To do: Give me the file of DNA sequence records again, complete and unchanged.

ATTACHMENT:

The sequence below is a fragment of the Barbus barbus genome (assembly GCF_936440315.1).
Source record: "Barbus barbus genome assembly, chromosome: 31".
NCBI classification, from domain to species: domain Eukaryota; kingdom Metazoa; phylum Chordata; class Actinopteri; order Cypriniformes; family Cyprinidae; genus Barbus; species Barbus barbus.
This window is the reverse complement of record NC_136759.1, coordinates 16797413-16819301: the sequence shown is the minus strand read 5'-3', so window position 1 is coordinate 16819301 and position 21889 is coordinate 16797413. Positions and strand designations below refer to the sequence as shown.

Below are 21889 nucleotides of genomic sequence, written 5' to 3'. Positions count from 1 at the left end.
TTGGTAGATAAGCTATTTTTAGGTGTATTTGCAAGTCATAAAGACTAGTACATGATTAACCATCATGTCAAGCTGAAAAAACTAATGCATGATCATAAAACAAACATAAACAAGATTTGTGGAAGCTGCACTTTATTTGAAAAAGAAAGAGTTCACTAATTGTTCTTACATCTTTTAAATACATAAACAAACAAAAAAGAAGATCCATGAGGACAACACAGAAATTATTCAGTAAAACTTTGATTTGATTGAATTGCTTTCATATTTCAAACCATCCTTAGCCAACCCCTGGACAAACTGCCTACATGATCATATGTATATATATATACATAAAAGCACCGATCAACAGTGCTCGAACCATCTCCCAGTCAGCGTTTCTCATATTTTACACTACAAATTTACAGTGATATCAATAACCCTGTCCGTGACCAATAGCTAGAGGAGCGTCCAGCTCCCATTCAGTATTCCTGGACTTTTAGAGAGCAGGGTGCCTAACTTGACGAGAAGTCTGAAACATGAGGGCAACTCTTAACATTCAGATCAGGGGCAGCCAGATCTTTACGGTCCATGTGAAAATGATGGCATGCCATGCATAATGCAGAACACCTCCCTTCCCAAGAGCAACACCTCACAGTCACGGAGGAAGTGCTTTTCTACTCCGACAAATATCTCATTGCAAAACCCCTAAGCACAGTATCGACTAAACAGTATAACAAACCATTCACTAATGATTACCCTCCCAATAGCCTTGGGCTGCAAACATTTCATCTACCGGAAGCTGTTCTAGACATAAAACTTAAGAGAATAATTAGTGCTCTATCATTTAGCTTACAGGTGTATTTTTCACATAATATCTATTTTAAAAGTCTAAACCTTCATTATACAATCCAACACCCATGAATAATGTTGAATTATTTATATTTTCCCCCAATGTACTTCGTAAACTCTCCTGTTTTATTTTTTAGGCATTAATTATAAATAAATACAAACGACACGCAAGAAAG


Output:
The sequence below is a fragment of the Barbus barbus genome (assembly GCF_936440315.1).
Source record: "Barbus barbus genome assembly, chromosome: 31".
NCBI classification, from domain to species: domain Eukaryota; kingdom Metazoa; phylum Chordata; class Actinopteri; order Cypriniformes; family Cyprinidae; genus Barbus; species Barbus barbus.
This window is the reverse complement of record NC_136759.1, coordinates 16797413-16819301: the sequence shown is the minus strand read 5'-3', so window position 1 is coordinate 16819301 and position 21889 is coordinate 16797413. Positions and strand designations below refer to the sequence as shown.

Below are 21889 nucleotides of genomic sequence, written 5' to 3'. Positions count from 1 at the left end.
TTGGTAGATAAGCTATTTTTAGGTGTATTTGCAAGTCATAAAGACTAGTACATGATTAACCATCATGTCAAGCTGAAAAAACTAATGCATGATCATAAAACAAACATAAACAAGATTTGTGGAAGCTGCACTTTATTTGAAAAAGAAAGAGTTCACTAATTGTTCTTACATCTTTTAAATACATAAACAAACAAAAAAGAAGATCCATGAGGACAACACAGAAATTATTCAGTAAAACTTTGATTTGATTGAATTGCTTTCATATTTCAAACCATCCTTAGCCAACCCCTGGACAAACTGCCTACATGATCATATGTATATATATATACATAAAAGCACCGATCAACAGTGCTCGAACCATCTCCCAGTCAGCGTTTCTCATATTTTACACTACAAATTTACAGTGATATCAATAACCCTGTCCGTGACCAATAGCTAGAGGAGCGTCCAGCTCCCATTCAGTATTCCTGGACTTTTAGAGAGCAGGGTGCCTAACTTGACGAGAAGTCTGAAACATGAGGGCAACTCTTAACATTCAGATCAGGGGCAGCCAGATCTTTACGGTCCATGTGAAAATGATGGCATGCCATGCATAATGCAGAACACCTCCCTTCCCAAGAGCAACACCTCACAGTCACGGAGGAAGTGCTTTTCTACTCCGACAAATATCTCATTGCAAAACCCCTAAGCACAGTATCGACTAAACAGTATAACAAACCATTCACTAATGATTACCCTCCCAATAGCCTTGGGCTGCAAACATTTCATCTACCGGAAGCTGTTCTAGACATAAAACTTAAGAGAATAATTAGTGCTCTATCATTTAGCTTACAGGTGTATTTTTCACATAATATCTATTTTAAAAGTCTAAACCTTCATTATACAATCCAACACCCATGAATAATGTTGAATTATTTATATTTTCCCCCAATGTACTTCGTAAACTCTCCTGTTTTATTTTTTAGGCATTAATTATAAATAAATACAAACGACACGCAAGAAAG